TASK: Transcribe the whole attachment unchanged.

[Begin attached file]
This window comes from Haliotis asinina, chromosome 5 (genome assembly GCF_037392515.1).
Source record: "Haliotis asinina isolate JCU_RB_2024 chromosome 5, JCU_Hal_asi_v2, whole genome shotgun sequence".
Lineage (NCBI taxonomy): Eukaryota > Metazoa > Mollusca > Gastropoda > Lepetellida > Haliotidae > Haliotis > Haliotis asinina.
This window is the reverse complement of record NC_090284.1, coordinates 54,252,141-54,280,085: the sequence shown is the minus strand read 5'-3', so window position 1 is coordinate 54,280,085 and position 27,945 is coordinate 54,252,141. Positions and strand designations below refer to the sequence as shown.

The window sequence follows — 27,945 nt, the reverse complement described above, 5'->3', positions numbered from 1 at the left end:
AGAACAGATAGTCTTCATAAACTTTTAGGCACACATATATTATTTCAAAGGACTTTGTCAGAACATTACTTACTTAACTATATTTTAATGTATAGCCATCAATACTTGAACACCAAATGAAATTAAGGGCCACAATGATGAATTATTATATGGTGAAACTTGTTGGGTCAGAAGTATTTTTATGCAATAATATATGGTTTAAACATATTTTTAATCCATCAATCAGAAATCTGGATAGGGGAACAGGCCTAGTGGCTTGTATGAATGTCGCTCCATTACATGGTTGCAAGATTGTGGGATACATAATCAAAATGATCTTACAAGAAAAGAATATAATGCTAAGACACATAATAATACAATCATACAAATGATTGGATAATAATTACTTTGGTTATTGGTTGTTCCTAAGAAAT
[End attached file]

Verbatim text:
This window comes from Haliotis asinina, chromosome 5 (genome assembly GCF_037392515.1).
Source record: "Haliotis asinina isolate JCU_RB_2024 chromosome 5, JCU_Hal_asi_v2, whole genome shotgun sequence".
Lineage (NCBI taxonomy): Eukaryota > Metazoa > Mollusca > Gastropoda > Lepetellida > Haliotidae > Haliotis > Haliotis asinina.
This window is the reverse complement of record NC_090284.1, coordinates 54,252,141-54,280,085: the sequence shown is the minus strand read 5'-3', so window position 1 is coordinate 54,280,085 and position 27,945 is coordinate 54,252,141. Positions and strand designations below refer to the sequence as shown.

The window sequence follows — 27,945 nt, the reverse complement described above, 5'->3', positions numbered from 1 at the left end:
AGAACAGATAGTCTTCATAAACTTTTAGGCACACATATATTATTTCAAAGGACTTTGTCAGAACATTACTTACTTAACTATATTTTAATGTATAGCCATCAATACTTGAACACCAAATGAAATTAAGGGCCACAATGATGAATTATTATATGGTGAAACTTGTTGGGTCAGAAGTATTTTTATGCAATAATATATGGTTTAAACATATTTTTAATCCATCAATCAGAAATCTGGATAGGGGAACAGGCCTAGTGGCTTGTATGAATGTCGCTCCATTACATGGTTGCAAGATTGTGGGATACATAATCAAAATGATCTTACAAGAAAAGAATATAATGCTAAGACACATAATAATACAATCATACAAATGATTGGATAATAATTACTTTGGTTATTGGTTGTTCCTAAGAAAT